Somebody recently requested the word Spaniard, and I'm glad they did, because it gives me an excuse to talk about one of my favorite etymological processes, metathesis (when sounds in a word are swapped around). The term was first used in English around the start of the fifteenth century, when it was spelled Spaignarde. Later spellings included Spaynard, Spaynnarde, Spainierd, and Spayneyarde, and it wasn't until the mid-sixteenth century that the palatal glide before the letter n got fully moved to the second part of the word due to natural pronunciation mistakes. Unsurprisingly, the demonym comes from the equivalent of the word Spain in Old French, Espaigne, and that comes from Ancient Greek Hispania, with the same definition. Finally, it's thought that Hispania comes from a Phoenician word meaning "land of the hyraxes", a small groundhog-like mammal.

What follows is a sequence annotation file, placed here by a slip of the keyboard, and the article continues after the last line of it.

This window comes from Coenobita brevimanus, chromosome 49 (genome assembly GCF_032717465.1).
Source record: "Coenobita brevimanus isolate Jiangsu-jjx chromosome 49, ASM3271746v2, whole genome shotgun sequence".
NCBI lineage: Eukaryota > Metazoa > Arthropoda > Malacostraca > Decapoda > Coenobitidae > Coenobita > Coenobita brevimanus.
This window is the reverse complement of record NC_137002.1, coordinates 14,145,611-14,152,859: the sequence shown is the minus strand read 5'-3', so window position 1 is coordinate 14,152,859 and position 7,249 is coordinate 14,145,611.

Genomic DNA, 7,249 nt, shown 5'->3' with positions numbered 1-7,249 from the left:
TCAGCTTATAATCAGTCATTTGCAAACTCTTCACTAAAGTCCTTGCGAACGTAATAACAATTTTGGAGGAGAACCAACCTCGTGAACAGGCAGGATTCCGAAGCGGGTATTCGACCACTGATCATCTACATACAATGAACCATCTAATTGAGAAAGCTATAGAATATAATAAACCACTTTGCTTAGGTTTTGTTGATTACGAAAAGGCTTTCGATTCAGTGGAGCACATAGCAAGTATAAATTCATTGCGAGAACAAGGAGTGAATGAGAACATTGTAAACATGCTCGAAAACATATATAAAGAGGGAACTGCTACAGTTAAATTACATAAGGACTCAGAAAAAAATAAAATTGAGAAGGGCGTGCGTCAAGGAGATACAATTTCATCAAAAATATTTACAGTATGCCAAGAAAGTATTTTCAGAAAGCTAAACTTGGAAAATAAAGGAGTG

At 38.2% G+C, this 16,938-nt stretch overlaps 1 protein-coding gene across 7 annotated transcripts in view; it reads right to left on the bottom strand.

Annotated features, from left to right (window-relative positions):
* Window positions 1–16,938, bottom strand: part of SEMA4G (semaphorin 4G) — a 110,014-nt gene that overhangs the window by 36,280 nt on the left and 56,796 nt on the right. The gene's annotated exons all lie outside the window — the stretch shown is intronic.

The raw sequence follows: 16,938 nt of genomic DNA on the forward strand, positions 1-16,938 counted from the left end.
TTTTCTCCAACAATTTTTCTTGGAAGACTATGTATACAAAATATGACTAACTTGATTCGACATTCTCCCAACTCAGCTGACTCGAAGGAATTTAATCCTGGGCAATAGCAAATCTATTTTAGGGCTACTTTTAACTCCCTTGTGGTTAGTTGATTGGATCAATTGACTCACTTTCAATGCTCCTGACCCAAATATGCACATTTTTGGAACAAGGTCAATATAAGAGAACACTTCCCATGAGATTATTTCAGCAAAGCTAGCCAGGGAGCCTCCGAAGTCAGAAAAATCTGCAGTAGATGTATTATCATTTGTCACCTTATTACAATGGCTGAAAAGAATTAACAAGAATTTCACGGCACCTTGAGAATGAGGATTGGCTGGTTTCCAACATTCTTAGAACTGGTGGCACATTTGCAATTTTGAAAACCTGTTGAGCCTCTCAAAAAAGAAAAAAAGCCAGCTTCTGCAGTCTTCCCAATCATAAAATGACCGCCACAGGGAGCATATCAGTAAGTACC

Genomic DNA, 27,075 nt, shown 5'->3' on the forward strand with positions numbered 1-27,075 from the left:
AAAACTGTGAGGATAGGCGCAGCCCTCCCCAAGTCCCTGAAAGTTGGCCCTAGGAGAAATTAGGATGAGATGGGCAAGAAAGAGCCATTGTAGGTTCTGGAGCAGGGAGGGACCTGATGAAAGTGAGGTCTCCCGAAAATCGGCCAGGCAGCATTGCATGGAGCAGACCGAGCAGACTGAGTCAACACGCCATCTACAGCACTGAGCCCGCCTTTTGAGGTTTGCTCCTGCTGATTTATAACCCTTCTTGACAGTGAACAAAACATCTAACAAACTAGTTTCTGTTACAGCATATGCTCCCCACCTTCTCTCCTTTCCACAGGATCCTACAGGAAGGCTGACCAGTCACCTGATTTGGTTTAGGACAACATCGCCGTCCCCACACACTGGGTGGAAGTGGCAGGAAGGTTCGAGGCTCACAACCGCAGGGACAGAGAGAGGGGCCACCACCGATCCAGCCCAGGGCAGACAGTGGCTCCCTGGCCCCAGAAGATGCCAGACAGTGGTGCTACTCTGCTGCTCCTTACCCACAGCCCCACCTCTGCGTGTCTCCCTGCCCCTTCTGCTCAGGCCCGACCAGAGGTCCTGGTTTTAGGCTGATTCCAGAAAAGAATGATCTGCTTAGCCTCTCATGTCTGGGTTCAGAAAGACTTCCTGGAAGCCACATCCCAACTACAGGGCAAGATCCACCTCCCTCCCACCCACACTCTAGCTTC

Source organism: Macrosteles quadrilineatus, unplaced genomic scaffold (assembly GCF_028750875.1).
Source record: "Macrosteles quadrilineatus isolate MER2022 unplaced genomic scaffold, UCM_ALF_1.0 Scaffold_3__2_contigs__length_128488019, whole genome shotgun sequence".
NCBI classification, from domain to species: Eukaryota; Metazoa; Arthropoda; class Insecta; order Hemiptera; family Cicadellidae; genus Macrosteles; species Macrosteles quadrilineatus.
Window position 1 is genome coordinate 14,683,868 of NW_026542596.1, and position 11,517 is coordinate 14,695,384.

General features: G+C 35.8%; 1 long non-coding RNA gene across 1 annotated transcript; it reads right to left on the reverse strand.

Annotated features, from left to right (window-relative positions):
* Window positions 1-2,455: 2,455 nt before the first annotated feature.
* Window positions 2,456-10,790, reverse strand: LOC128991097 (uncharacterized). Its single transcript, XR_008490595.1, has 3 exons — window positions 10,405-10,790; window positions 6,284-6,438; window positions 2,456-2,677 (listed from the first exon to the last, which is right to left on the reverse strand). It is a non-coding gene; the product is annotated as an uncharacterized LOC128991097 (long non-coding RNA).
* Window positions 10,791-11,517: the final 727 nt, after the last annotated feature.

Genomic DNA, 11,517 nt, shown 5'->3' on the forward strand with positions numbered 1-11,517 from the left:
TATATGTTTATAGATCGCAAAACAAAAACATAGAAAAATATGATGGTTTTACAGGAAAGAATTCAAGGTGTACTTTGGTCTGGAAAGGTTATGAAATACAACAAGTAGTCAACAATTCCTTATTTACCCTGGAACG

Hello! I'm Adam Aleksic, a senior studying government and linguistics at Harvard University, where I co-founded the Harvard Undergraduate Linguistics Society. In addition to etymology, I also really enjoy trivia, politics, vexillology, geography, board games, conlanging, art history, and law.